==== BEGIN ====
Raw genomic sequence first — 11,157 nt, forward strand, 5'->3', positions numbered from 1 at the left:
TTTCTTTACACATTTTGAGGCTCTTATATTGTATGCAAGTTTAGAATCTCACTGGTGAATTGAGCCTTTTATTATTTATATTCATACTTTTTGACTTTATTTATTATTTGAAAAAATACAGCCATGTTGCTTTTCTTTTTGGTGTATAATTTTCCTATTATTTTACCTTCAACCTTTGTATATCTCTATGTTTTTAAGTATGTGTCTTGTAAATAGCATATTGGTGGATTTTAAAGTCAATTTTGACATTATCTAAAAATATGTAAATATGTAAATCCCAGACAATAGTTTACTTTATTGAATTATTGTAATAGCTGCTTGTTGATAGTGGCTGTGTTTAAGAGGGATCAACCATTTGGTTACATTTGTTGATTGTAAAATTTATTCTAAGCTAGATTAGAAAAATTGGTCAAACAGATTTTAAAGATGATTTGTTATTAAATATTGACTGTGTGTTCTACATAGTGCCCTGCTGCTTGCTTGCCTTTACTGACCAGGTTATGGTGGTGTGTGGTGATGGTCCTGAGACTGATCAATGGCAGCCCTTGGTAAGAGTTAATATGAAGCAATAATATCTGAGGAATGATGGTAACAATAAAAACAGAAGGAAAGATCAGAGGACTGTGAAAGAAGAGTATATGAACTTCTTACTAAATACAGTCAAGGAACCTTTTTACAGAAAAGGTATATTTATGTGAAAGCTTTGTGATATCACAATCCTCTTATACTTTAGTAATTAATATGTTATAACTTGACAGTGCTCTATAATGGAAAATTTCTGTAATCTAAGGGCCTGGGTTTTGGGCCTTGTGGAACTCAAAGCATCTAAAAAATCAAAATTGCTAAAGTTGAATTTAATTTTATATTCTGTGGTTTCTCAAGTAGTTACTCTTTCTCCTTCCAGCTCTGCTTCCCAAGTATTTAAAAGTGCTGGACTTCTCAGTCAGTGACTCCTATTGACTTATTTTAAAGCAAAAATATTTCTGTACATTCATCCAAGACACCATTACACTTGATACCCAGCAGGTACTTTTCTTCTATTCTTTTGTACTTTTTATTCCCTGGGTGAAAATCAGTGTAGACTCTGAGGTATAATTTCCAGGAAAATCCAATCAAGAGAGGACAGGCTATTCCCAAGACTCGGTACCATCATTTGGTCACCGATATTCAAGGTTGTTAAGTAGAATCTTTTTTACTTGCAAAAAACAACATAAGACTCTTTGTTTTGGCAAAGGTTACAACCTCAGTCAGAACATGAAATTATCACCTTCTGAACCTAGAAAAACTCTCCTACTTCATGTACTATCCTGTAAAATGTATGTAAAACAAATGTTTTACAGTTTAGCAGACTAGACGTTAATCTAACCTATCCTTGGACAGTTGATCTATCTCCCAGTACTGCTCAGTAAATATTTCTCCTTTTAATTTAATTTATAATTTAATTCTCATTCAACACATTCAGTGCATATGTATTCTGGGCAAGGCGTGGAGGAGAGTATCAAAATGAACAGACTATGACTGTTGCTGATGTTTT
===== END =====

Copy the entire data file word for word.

Raw genomic sequence first — 11,157 nt, forward strand, 5'->3', positions numbered from 1 at the left:
TTTCTTTACACATTTTGAGGCTCTTATATTGTATGCAAGTTTAGAATCTCACTGGTGAATTGAGCCTTTTATTATTTATATTCATACTTTTTGACTTTATTTATTATTTGAAAAAATACAGCCATGTTGCTTTTCTTTTTGGTGTATAATTTTCCTATTATTTTACCTTCAACCTTTGTATATCTCTATGTTTTTAAGTATGTGTCTTGTAAATAGCATATTGGTGGATTTTAAAGTCAATTTTGACATTATCTAAAAATATGTAAATATGTAAATCCCAGACAATAGTTTACTTTATTGAATTATTGTAATAGCTGCTTGTTGATAGTGGCTGTGTTTAAGAGGGATCAACCATTTGGTTACATTTGTTGATTGTAAAATTTATTCTAAGCTAGATTAGAAAAATTGGTCAAACAGATTTTAAAGATGATTTGTTATTAAATATTGACTGTGTGTTCTACATAGTGCCCTGCTGCTTGCTTGCCTTTACTGACCAGGTTATGGTGGTGTGTGGTGATGGTCCTGAGACTGATCAATGGCAGCCCTTGGTAAGAGTTAATATGAAGCAATAATATCTGAGGAATGATGGTAACAATAAAAACAGAAGGAAAGATCAGAGGACTGTGAAAGAAGAGTATATGAACTTCTTACTAAATACAGTCAAGGAACCTTTTTACAGAAAAGGTATATTTATGTGAAAGCTTTGTGATATCACAATCCTCTTATACTTTAGTAATTAATATGTTATAACTTGACAGTGCTCTATAATGGAAAATTTCTGTAATCTAAGGGCCTGGGTTTTGGGCCTTGTGGAACTCAAAGCATCTAAAAAATCAAAATTGCTAAAGTTGAATTTAATTTTATATTCTGTGGTTTCTCAAGTAGTTACTCTTTCTCCTTCCAGCTCTGCTTCCCAAGTATTTAAAAGTGCTGGACTTCTCAGTCAGTGACTCCTATTGACTTATTTTAAAGCAAAAATATTTCTGTACATTCATCCAAGACACCATTACACTTGATACCCAGCAGGTACTTTTCTTCTATTCTTTTGTACTTTTTATTCCCTGGGTGAAAATCAGTGTAGACTCTGAGGTATAATTTCCAGGAAAATCCAATCAAGAGAGGACAGGCTATTCCCAAGACTCGGTACCATCATTTGGTCACCGATATTCAAGGTTGTTAAGTAGAATCTTTTTTACTTGCAAAAAACAACATAAGACTCTTTGTTTTGGCAAAGGTTACAACCTCAGTCAGAACATGAAATTATCACCTTCTGAACCTAGAAAAACTCTCCTACTTCATGTACTATCCTGTAAAATGTATGTAAAACAAATGTTTTACAGTTTAGCAGACTAGACGTTAATCTAACCTATCCTTGGACAGTTGATCTATCTCCCAGTACTGCTCAGTAAATATTTCTCCTTTTAATTTAATTTATAATTTAATTCTCATTCAACACATTCAGTGCATATGTATTCTGGGCAAGGCGTGGAGGAGAGTATCAAAATGAACAGACTATGACTGTTGCTGATGTTTT